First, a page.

Does Figma facilitate remote team design?
Just like with any new tool, Figma posed a bit of a learning curve for us. The tool led to a significant shift in our workflow, causing some initial hesitation on the parts of a few of our designers.
Setting up a file system
The first challenge we needed to address was how to structure our Figma file system, which replaced our “traditional” Dropbox system. We create one project per client and use a simple naming convention based on the client’s name for easy searchability. Within a project, we typically use a different file for each phase: workshop and research, wireframing, visual design, etc. Cover pages, which are shown on the ‘recently viewed’ page, ensure that our files are the first thing we see when we open Figma at the start of our day.
Adapting our workflow to Figma
The whole team gains access to a shared library in Figma, making it a great way to create starter templates for projects – we made one to streamline our wireframing process. This approach means we don’t have to reinvent the wheel for each new project and guarantees a shared understanding of project elements and styles.
The verdict: yes – in a true digital office
The results are in and it’s obvious that Figma is great for designing in remote teams. Seeing your colleagues’ cursors move within the files – witnessing them work in real-time – makes Figma more than just a design tool. It becomes a digital office. Before Figma, we sat side by side, working on our own design files. Today, we work in our own environments but much more closely than ever before.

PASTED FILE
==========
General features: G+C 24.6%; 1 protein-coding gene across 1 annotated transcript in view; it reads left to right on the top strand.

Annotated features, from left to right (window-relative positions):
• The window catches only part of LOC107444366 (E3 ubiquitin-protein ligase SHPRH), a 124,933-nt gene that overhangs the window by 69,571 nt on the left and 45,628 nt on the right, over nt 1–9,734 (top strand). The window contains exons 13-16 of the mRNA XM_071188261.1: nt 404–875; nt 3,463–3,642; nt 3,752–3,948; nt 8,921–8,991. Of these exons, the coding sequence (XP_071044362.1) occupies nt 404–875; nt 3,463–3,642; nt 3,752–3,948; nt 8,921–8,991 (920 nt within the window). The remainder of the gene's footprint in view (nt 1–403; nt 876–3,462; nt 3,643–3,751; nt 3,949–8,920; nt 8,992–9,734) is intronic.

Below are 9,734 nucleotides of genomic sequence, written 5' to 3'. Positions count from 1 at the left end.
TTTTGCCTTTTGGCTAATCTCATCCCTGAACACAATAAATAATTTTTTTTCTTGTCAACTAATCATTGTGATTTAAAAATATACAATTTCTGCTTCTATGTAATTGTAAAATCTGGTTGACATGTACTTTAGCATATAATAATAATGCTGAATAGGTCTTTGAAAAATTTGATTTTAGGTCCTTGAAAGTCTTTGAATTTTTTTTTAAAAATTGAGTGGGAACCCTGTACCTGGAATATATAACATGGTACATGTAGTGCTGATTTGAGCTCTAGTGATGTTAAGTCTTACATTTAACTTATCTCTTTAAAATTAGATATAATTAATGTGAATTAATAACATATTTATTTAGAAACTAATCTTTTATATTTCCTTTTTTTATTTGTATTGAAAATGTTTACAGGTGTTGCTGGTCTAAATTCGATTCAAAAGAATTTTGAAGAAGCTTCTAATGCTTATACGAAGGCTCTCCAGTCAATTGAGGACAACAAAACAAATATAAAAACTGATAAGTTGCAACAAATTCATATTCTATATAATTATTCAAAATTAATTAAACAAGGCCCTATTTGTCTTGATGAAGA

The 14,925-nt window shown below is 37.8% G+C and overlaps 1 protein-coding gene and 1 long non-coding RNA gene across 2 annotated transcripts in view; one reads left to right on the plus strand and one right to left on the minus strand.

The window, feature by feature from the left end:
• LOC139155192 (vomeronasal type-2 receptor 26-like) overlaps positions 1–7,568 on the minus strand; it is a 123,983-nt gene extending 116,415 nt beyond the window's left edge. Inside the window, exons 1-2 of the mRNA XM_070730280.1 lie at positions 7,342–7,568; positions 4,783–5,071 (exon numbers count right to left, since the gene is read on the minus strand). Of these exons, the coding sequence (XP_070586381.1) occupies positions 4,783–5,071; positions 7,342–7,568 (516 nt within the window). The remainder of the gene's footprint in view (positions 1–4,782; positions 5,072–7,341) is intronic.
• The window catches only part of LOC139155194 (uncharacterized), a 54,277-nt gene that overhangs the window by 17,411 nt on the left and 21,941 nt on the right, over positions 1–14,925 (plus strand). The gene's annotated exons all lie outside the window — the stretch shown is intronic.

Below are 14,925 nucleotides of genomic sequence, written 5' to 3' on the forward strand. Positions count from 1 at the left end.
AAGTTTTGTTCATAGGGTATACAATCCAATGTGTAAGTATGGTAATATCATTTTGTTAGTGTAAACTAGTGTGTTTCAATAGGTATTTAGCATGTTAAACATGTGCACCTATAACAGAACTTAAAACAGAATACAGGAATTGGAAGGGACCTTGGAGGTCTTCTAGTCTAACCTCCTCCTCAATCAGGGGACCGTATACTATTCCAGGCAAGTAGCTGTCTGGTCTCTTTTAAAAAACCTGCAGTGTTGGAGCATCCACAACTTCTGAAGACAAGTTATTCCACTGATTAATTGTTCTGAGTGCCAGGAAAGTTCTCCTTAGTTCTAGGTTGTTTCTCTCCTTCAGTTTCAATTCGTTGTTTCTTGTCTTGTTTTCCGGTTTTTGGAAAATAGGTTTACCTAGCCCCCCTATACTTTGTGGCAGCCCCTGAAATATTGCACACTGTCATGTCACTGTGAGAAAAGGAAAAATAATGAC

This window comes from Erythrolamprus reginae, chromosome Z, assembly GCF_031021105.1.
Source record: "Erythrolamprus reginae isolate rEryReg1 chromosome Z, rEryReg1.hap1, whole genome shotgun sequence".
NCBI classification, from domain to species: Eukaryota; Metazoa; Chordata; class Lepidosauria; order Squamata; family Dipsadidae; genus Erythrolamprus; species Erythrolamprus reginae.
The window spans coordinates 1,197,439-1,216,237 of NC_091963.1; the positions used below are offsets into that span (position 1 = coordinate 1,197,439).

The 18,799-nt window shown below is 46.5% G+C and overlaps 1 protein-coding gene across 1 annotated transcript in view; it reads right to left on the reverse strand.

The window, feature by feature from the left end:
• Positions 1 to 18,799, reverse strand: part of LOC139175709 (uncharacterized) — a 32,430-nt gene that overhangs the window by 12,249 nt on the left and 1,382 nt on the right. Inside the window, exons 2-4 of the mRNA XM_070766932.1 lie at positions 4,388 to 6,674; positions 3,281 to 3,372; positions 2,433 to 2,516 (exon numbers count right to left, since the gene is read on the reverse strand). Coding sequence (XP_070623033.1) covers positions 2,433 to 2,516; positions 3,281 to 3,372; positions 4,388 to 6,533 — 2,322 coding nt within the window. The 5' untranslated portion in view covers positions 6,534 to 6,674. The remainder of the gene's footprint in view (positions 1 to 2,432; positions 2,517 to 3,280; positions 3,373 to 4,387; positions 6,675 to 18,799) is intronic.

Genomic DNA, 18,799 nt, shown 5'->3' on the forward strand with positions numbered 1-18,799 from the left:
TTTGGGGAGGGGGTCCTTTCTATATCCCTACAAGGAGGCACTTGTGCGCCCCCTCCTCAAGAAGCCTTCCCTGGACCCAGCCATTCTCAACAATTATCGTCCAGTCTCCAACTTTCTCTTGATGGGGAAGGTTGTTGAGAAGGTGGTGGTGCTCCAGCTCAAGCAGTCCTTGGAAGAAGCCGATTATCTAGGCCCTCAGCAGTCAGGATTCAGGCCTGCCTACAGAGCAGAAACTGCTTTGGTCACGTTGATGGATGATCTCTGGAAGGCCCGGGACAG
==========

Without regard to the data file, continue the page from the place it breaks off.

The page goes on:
Can Figma be used to co-create with a client?
We’ve always done plenty of co-creation sessions – both internally and with clients. So, when Covid hit, we intuitively began tackling these sessions in Figma. We tried it out internally first, and even though we missed the scent of Sharpies and freshly stuck post-its, the digital approach definitely offered clear advantages.
Internally: sheer delight
In addition to doing away with illegible scribbles and falling posters, Figma opened up a whole new world for us that is perfectly compatible with group calls. Seeing colleagues’ changes and thought processes in real-time is refreshing. It’s simple to follow the screen of somebody who is presenting ideas and – there are always digital post-its to stick. Figma is planning on adding an audio call feature to further simplify workshops.
Externally: learning curves and administrative hassles
Unfortunately, the same experience didn’t pan out when working with clients the first time. For one, Figma is impossible to learn in a few minutes. Secondly, every participant needs an account to co-create, another delay and administrative obstacle. And finally, Figma gets expensive when you need everybody to have edit rights.
The verdict: a bit overqualified
Although we experimented with comments, which worked somewhat, we opt instead to use other solutions for client co-creation sessions, as they’re simpler, cheaper to share and offer all the functionality we need. But for in-house sessions, Figma is our tool of choice.